If the right hon. and gallant Gentleman continues to claim that the rise in the cost of living has not affected the lower income groups but has compelled the richer people to cut down on milk, bacon and butter, does not he realise that before long he is likely to get an offer to top the bill at the Palladium as a straight-faced comedian?

22. Miss Burton

asked the Minister of Food whether he is aware that many old-age pensioners are unable to take up their ration of butter because they cannot afford it; and if he will consider introducing a scheme whereby old-age pensioners are able to obtain butter at reduced prices on production of their old-age pension book.

Major Lloyd George

The answer to both parts of the Question is, "No, Sir."

Miss Burton

Is the Minister aware that he is misinformed? Instead of taking this cross-section of the community, will he go into details and see how old-age pensioners are affected in any town he chooses? Has not he seen the report of the National Food Survey, which has just been published, which states that Labour narrowed the gap between the poorer people and the better-off in the take-up of rations? Will his Government maintain that narrowing, or is it their intention to widen the gap as much as possible?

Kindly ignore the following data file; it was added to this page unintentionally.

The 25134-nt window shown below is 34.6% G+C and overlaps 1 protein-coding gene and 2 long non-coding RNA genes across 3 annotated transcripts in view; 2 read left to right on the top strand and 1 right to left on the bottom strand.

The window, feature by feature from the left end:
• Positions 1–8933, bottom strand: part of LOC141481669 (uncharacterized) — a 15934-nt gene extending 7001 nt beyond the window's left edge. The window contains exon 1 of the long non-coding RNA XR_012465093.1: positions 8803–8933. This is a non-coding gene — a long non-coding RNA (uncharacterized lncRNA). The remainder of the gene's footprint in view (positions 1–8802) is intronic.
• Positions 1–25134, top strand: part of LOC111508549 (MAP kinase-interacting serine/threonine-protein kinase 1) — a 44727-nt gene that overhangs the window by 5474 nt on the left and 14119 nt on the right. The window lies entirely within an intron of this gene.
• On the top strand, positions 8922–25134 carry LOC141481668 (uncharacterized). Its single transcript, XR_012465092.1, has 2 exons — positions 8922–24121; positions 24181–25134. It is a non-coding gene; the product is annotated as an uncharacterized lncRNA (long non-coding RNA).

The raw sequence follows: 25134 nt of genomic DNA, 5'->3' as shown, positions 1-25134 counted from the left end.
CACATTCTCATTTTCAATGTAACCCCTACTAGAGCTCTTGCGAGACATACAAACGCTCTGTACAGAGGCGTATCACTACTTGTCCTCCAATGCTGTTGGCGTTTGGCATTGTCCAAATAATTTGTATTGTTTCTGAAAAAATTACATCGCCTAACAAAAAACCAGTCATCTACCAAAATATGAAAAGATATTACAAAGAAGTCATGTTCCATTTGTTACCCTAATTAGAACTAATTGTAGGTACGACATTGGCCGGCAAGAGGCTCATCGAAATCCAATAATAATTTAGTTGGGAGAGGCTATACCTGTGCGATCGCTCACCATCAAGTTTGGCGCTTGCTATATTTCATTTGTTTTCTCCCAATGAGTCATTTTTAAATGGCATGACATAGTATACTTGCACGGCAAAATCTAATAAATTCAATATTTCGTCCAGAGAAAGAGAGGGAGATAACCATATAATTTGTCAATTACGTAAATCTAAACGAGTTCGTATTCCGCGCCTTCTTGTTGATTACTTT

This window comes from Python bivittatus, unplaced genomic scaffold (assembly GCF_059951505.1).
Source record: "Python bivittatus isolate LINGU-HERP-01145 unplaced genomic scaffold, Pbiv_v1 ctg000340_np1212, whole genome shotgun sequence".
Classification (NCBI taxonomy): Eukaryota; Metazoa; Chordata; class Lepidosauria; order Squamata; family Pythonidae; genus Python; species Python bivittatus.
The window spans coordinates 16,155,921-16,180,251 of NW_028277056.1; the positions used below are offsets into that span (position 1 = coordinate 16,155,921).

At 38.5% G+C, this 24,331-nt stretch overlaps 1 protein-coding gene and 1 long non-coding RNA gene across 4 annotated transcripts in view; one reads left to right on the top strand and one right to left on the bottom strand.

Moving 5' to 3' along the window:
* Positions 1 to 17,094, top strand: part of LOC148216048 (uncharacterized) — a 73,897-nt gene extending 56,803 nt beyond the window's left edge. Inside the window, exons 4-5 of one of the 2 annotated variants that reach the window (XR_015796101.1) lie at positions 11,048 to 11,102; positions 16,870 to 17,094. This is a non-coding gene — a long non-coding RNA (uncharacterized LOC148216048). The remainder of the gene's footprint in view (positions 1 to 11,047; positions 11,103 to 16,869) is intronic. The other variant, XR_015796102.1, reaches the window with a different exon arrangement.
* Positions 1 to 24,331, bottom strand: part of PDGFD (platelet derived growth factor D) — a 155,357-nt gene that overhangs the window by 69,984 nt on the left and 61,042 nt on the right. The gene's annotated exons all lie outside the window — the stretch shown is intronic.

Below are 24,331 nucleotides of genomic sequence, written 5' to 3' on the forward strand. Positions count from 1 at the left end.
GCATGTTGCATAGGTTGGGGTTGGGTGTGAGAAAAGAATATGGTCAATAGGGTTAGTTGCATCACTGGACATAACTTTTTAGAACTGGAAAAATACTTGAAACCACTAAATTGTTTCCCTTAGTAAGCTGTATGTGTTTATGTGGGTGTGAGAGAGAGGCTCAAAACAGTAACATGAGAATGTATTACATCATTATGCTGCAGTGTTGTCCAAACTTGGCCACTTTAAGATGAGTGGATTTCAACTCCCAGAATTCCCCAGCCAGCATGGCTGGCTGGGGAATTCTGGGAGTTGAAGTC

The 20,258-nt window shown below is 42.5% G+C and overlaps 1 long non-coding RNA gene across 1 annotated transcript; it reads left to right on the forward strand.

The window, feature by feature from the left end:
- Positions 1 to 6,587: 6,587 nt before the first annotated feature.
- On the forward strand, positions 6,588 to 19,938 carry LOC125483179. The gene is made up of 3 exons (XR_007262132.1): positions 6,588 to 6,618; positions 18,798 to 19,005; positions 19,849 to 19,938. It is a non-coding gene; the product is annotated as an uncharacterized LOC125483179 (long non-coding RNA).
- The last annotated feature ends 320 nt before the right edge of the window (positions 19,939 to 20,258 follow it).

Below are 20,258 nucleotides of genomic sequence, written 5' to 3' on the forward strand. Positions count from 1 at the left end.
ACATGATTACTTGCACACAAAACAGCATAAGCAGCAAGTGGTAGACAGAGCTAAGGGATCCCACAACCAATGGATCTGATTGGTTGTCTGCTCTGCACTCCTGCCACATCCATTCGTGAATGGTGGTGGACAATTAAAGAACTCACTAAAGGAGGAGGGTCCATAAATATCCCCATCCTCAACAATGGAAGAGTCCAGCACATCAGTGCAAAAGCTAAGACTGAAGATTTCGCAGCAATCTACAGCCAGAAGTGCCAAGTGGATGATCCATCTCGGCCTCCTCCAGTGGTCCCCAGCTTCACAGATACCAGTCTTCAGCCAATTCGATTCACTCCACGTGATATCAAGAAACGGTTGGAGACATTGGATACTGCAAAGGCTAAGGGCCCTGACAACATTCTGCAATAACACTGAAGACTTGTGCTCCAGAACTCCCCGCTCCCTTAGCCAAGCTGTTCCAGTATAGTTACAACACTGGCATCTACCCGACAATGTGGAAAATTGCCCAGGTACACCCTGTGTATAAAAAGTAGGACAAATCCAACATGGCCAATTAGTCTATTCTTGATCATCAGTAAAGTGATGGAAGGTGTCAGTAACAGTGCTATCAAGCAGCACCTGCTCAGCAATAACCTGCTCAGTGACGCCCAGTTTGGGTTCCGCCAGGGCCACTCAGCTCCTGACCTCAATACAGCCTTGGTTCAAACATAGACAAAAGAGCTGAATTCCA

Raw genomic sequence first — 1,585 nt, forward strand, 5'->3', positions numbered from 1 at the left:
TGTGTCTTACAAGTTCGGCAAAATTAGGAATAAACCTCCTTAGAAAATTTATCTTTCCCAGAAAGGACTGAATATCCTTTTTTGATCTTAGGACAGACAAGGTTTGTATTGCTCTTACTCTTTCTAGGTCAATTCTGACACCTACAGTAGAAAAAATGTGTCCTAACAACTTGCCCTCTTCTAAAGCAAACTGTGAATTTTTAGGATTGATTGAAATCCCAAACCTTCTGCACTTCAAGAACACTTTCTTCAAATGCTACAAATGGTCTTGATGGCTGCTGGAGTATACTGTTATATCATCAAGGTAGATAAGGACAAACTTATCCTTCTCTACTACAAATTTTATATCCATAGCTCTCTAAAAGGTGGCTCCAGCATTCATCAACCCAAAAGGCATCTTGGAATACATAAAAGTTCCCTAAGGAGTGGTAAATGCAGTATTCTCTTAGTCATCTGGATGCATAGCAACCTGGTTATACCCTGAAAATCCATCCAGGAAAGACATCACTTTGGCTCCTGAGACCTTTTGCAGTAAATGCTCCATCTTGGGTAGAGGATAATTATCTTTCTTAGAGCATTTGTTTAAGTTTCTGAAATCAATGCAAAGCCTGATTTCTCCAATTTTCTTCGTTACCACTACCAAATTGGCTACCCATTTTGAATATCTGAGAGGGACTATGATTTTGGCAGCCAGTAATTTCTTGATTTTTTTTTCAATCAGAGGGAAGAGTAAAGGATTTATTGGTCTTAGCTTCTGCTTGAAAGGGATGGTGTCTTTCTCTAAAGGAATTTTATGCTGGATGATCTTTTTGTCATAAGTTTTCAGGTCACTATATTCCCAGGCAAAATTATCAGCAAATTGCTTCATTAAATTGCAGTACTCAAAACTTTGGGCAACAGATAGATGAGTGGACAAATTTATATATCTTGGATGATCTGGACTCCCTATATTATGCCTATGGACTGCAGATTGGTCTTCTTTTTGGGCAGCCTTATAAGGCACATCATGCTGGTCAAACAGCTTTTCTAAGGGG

Major Lloyd George

I think we have given every indication of what we intend to do about that. It is no good exaggerating these matters. The increased cost of butter to old-age pensioners is ¾d. a week, and the old-age pension was increased by us in October by 6s. 6d.

Mr. Gower

Is the Minister aware that people of sound sense will be glad to learn that his answers have so effectively rebutted these propaganda Questions?

Mr. Snow

Is the right hon. and gallant Gentleman aware that a Sunday newspaper is busy propagating the argument that butter should be regarded as a luxury in order to increase the price and reduce the demand by the lower income groups? Will the Minister give an assurance that that will be strongly resisted by him?

Major Lloyd George

indicated assent.

Forward to